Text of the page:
Amazing Blondel, I recommend England, and Malicorne, recommend Malicorne II, I think you might like.  Could also try Forest, and The Trees for Prog Folk that might appeal.


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Post Options Post Options   Quote martinprog77 Quote  Post ReplyReply Direct Link To This Post Posted: March 23 2012 at 04:43
you should try los jaivas  they are amazing



  


Edited by martinprog77 - March 23 2012 at 04:44
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Post Options Post Options   Quote moshkito Quote  Post ReplyReply Direct Link To This Post Posted: March 23 2012 at 13:11
Hi,
 
None of these, however, sound anything like Gryphon, btw ... not even close.
 
I wanted to mention Malicorne ... as it is definitly folk. Heck for that matter one could even mention Alan Stivell in that list ... but he's very tough and because he mixes everything and anything, most of us can not sit and enjoy or appreciate the hybrid mixes ... fine ... go back to Ennya!
 
Amazing Blondel ... ok ... though I did not feel that it was really that great, but listening to it today ... it has a very different feel.
 
There were some in Germany. Tanned Leather and Cherubin were related to several bands. And the stuff is very westernized, but you get the feeling that it is out there ... because it doesn't sound ... like the folk stuff you are used to. The Cherubin album is specially good and has some nice things (the choo choo train song is magnificent). I do not know the rest of the scene in Germany. But none of this will get anywhere close to the feel/style that you are wanting to look at.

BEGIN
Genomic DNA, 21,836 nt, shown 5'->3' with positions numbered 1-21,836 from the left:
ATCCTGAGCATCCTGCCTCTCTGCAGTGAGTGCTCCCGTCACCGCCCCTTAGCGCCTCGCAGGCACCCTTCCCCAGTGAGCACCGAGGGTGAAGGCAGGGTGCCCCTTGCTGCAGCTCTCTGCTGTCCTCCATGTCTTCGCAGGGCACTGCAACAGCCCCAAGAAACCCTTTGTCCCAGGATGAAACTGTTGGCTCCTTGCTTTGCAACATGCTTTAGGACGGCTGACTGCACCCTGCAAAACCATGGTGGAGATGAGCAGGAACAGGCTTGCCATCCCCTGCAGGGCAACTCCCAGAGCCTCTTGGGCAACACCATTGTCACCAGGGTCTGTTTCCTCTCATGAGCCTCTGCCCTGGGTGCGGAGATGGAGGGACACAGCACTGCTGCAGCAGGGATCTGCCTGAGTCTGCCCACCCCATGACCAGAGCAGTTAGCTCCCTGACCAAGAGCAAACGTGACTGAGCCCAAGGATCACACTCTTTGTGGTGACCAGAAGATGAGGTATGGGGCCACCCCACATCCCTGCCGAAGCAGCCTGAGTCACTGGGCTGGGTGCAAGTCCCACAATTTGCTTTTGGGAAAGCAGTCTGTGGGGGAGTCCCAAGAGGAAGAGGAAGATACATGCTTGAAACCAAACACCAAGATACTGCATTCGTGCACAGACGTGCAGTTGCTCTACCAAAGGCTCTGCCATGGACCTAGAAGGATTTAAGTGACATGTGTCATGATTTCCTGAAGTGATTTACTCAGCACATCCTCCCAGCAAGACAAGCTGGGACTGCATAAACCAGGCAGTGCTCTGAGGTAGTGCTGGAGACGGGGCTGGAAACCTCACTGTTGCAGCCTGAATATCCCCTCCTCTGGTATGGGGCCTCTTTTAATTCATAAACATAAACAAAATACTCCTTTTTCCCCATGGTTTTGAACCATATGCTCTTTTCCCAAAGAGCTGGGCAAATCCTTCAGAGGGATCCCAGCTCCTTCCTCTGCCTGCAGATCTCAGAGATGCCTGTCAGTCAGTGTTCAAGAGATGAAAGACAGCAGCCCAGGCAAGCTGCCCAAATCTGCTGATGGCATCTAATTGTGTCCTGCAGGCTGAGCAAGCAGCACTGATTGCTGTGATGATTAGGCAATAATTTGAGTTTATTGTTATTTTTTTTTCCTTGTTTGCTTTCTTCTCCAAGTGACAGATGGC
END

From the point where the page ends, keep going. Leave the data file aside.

But this is strange, because music history knows and states that there is a massive history of music in Greece, Italy, the northern countries (Sweded and Norway or Finland) and we definitly know that Russia also has music history and we don't know any of it, at all.
 
(Removed Help Yourself and Neutrons - they do not belong in this discussion. Sorry about that)
 


Edited by moshkito - April 03 2012 at 15:24
... none of the hits, none of the time ... you might actually find your own art, or self, and forego lousy heroes or Guru's!

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Post Options Post Options   Quote Dean Quote  Post ReplyReply Direct Link To This Post Posted: March 23 2012 at 16:17
^ I agree with Pedro - None of these sound anything like Gryphon... no band sounded like Gryphon.
 
The uniqueness of Gryphon is not just their use of early "folk" instruments such as the serpent and krumhorn, but (as half the band were graduates of the Royal College of Music), also their use of traditional Medieval music forms, particularly English Medieval folk music. Other bands simply produce music that sounds like it should be Medieval (like you would hear on a soundtrack to a Hollywood knights-and-chivalry type film) which I believe sounds closer to Elizabethan music (the English form of Renaissance music) than Medieval. While it is possible to trace-back Gryphon to folk-rock and baroque pop bands of the 1960s, what they did was a little more 'authentic' in the Medieval music forms they used in their compositions than the pastiche of Bach and Beethoven used by those other bands.